Given that the CL-GD5429 on the Beckman motherboard only has 512KB of memory, yet supports 1280x1024 modes (and 1600x1200 interlaced), I began to look into ways to support higher resolution modes about a year ago, sometime in early 2016. 1280x1024x4bpp uses 640KB of video memory. If I could find a way to reduce the bit depth to 1 or 2bpp, I would cut the memory usage down enough to support a 1280x1024 display in the limited 512KB of memory available to the 5429.
Having some experience with the common modes supported on VGA, I knew that there were CGA compatibility modes using 1 and 2bpp color depths, so this is where I began my search. However, I quickly realized that these modes were not efficient with memory. They were designed purely for compatibility, and nothing else, effectively being 4bpp modes themselves that masked off 2 or 3 bits resulting in the 1 and 2bpp modes. This was a dead end.
However, during my browsing of the 5429 technical reference manual, I noticed a pair of bits that sounded promising. These two were the 'Shift and Load 32' and 'Shift and Load 16' bits in the VGA Sequencer's clocking register (SR1).
According to the Cirrus Logic technical reference, the Shift and Load 32 bit, "controls the Display Data Shifters in the Graphics Controller according to the following table:"
|SR1||SR1||Data Shifters Loaded|
|0||0||Every character clock|
|0||1||Every 2nd character clock|
|1||X||Every 4th character clock|
To me, these two fields sounded potentially like the answer to 1 and 2bpp modes. One 'character' on the VGA when doing graphics was 8 pixels. Due to the organization of VGA memory being (logically) 32 bits wide, 8 4-bit pixels normally fit into one word, meaning you would logically load the video shift registers once per character clock. Together, the '4' video shifters would shift out 4 bits at a time, one set of 4 for each pixel. However, in 2 or 1bpp modes, you would have 16 or 32 pixels per word respectively, equaling 2 or 4 characters worth of pixels each. So, in this case, you would load the data shifters once every 2 or 4 character clocks since one word now was equivalent to that number of characters worth of pixels. While the video shift registers are normally thought to be 4 independent 8-bit shift registers, I theorize (at least in these modes) that the shift registers actually feed into each other, producing a 32 bit shift register chain, with 'taps' every 8 bits for the bits which go to the attribute controller (which translates 4 bit values into the 8-bit color values going to the pallette DAC).
However, this brings up another point: 4 bits still go to the attribute controller, even in these cases where only 1 or 2 bits should be used. These can cause odd colors to be produced as the bits shift through the shifters, and the farther right pixels act as more significant bits. For example, suppose we have a monochrome bit stream loaded into the shifters like this:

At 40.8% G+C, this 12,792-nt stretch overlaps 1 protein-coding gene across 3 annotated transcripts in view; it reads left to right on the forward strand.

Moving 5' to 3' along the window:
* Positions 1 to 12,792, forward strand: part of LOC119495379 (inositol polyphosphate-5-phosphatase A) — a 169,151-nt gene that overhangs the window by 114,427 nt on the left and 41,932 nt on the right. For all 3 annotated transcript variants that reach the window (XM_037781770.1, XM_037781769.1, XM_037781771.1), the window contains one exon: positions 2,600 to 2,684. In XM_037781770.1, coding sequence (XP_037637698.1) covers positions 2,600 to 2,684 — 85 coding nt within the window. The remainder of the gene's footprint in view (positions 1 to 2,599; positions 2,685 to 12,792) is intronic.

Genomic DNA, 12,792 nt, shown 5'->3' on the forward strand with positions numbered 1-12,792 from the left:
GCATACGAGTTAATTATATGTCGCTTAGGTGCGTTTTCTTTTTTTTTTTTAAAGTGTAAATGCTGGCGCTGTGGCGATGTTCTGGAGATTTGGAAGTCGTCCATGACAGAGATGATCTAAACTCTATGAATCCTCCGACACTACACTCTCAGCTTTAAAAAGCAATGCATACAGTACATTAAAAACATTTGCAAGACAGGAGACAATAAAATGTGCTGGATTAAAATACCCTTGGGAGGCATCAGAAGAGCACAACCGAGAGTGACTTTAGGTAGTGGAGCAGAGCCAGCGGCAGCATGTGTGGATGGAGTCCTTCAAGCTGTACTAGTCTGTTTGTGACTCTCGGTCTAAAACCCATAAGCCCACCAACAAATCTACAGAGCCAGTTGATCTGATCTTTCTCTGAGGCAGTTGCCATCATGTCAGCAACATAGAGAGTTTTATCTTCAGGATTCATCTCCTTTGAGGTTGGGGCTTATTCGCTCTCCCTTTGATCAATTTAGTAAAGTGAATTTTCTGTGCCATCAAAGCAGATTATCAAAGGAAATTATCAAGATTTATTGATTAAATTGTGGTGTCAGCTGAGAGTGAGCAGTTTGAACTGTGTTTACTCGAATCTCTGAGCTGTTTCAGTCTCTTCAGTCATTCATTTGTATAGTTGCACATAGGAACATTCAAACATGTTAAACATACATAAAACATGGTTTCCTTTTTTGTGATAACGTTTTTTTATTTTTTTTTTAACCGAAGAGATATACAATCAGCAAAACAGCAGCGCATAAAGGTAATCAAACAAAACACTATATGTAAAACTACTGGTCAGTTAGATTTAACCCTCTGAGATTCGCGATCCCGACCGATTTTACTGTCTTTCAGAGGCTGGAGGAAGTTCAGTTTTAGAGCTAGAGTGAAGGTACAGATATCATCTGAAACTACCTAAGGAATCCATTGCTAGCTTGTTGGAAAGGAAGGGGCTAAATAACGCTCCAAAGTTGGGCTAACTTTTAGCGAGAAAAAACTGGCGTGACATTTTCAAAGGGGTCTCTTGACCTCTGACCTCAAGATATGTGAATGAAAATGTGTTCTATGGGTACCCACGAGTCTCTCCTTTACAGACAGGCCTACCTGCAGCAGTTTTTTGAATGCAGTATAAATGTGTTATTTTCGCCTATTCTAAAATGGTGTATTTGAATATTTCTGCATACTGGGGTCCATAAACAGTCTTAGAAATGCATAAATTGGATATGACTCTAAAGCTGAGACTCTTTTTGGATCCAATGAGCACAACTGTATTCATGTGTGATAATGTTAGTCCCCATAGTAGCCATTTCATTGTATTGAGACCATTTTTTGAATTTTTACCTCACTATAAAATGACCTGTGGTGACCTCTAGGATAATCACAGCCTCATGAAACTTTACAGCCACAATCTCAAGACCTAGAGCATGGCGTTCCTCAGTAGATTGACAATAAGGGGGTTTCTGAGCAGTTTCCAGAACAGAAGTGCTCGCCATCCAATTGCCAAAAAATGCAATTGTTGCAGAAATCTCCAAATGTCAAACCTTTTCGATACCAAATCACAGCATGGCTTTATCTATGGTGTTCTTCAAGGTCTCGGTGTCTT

10101010 01010101 11111111 00000000
8 pixel clocks later, the shifters will look like this:
00000000 10101010 01010101 11111111
In the first example, the 4 bit attribute is 0110, while in the second it is 0011. For a 1bpp mode, we actually only care about the LSB of this nibble. Luckily, there are ways to remedy this in the attribute controller. The first way, is to use the 'Enable Color Plane' bits in the 'Color Plane Enable Register' (AR12). These bits allow you to AND mask off the other bits in the attributes. Loading with a value of 0001 selects just the LSB for 1bpp modes, and loading with a value of 0101 selects the two relevant bits for 2bpp modes. The other way to remedy this issue is to load the attribute controller palette registers such that the colors selected are independent of the bits which should not influence the color. For example, making all of the even attributes one color, while all the odd attributes are another color, effectively ignores all but the LSB, giving the same effect. Similarly, making colors 0000, 0010, 1000, and 1010 all the same effectively ignores bit 1 and 3 for 2bpp modes. Either method of ignoring the irrelevant bits works correctly. This is also a point to bring up potential differences in VGA chipsets. It's possible that on certain chips, the roles of bits may be reversed. On some chipsets, the bit that should be used is the MSB, while the bits to ignore are the 3 lower bits, and similar for 2bpp modes. I have not encountered a chip like this, but that doesn't mean it doesn't exist (small tested sample size of 2).